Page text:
Field Research: Week 1

Feels like I’m long overdue for a post, but I suppose I’ve only been here for a week and a half. My days are so jam packed that I hardly have time for anything besides research. On a typical day I wake up around 7 or 7:30, eat some breakfast, drink some Maui grown coffee, talk data and plans with Emily (my mentor and friend), get my things together for the day, and leave the house between 8:30 and 9. From the house we usually go straight to whichever dive site we are working at for the day – our main three are Olowalu at mile marker 14, Kahekili Herbivore Fishery Management Area (KHFMA), and Kapalua Bay. After setting up our gear and talking about the dive plan, we get into the water. Our dives last anywhere from one to two hours in water shallower than 30 ft – usually closer to the two hour mark. After the first dive we have a surface interval of around an hour when we eat our lunch and warm up for the next dive. Generally, we stay in the water until 4 pm collecting data, either on SCUBA or snorkeling. Right now we’re collecting “fish bite” data, which entails following a fish around for 3 to 5 minutes and recording every single bite it takes and what exactly it eats. Since we’re trying to help out the herbivores of the reef, we’re primarily interested in finding out what impact the herbivorous fishes are having on the surrounding habitat. After a long day of watching the fishes eat, it’s time to go home and cook up something to eat for ourselves! Data entry and conversations follow dinner, and then before I know it, I’m exhausted and ready for bed.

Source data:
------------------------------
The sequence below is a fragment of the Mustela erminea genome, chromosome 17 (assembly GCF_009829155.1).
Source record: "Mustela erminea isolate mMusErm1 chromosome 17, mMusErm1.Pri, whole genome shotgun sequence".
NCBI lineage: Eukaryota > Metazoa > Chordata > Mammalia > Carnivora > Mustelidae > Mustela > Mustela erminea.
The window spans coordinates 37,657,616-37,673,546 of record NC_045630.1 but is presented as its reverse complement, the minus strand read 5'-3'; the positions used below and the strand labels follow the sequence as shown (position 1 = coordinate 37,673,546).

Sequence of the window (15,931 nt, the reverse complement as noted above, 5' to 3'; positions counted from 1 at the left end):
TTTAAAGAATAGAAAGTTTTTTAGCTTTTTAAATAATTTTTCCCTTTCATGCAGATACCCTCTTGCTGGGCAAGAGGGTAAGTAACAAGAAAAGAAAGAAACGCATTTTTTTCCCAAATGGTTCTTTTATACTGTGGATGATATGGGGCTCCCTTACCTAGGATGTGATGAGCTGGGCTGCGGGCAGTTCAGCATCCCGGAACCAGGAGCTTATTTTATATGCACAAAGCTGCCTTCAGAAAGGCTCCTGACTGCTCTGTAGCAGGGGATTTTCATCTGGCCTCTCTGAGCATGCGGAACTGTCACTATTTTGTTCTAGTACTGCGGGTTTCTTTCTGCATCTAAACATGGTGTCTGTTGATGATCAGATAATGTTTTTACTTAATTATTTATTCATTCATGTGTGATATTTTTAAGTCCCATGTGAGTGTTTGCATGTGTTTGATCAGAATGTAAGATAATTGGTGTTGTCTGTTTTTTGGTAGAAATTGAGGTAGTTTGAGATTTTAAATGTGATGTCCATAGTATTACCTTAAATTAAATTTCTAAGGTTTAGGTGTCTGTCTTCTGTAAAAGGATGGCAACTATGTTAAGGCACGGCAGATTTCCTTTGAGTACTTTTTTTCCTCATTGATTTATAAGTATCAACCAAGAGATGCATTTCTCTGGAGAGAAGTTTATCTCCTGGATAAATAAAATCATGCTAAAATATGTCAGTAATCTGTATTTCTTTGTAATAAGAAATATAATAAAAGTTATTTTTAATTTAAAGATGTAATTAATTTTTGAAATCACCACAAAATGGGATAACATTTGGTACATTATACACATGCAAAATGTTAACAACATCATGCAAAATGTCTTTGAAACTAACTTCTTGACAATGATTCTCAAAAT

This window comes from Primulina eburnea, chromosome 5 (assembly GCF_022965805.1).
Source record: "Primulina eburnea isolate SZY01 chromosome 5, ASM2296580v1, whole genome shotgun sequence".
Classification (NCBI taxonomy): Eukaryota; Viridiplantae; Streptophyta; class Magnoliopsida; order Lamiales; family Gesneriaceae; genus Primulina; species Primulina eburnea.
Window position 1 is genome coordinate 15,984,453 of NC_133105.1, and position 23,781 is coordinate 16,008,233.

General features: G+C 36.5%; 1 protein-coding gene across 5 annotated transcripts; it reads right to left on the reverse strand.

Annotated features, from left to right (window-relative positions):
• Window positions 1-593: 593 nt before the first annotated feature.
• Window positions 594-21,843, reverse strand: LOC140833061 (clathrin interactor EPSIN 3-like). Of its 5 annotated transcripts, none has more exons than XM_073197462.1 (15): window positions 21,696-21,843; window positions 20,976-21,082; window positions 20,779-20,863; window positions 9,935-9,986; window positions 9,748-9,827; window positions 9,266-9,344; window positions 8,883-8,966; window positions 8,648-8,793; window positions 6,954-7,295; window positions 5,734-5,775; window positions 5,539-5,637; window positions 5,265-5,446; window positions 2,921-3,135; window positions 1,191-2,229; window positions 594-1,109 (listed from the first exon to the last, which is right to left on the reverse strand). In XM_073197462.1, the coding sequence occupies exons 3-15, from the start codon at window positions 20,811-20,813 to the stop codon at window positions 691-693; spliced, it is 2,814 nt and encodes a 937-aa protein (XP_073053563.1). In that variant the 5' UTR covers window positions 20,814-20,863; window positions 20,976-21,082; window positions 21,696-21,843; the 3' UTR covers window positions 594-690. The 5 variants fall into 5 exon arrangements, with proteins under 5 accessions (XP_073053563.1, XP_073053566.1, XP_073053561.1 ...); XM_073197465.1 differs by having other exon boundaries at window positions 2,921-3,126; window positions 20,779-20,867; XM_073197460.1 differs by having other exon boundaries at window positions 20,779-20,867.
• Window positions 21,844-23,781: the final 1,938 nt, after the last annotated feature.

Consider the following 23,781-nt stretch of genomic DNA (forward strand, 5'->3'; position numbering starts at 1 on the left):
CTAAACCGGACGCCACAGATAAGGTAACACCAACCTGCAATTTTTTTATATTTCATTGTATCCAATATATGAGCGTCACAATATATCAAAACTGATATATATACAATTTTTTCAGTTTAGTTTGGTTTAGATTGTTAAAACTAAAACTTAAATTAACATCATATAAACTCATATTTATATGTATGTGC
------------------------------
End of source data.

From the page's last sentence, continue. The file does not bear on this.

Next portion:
Right now I’m at the “exhausted and ready for bed” part of my day, but I’ve been dying to share some pictures!

For our first 3 days back after hiking Haleakala we stayed with friends, Donna and George. They have a beautiful home just outside of Lahaina, near Launiupoko, with two ohanas, or guest suites. Emily and I shared an ohana with two twin beds, a bathroom, and a kitchenette.

the lanai (patio) of our ohana, overlooking Launiupoko

view of both ohanas at sunset

sunset view from the property

the mountains at sunset

We have since then moved out of the ohana, and into our final place in Honokowai. Research has been a bit tricky with all the moving and inability to fully unpack, but we can finally really get into it in the next few weeks! I’m really excited to be able to spread out and unpack.

Tomorrow morning I plan to explore Lahaina a bit before Emily and I go to yoga, and then we’ll head up to Honolua Bay to help our friend, Darla, with some fish surveys. We have a lot of little errands to run in between, so we’ll have another busy day!

I leave you, now, with pictures from my first week of diving for research. Enjoy.

Emily, cleaning off her cage experiments

our frogfish friend, Pinky

only Pinky can make grumpy look this adorable

a cute, postage-stamp-sized, baby yellow tang, hiding from Pinky

whitemargin nudibranch

Christmas tree (in August) worm

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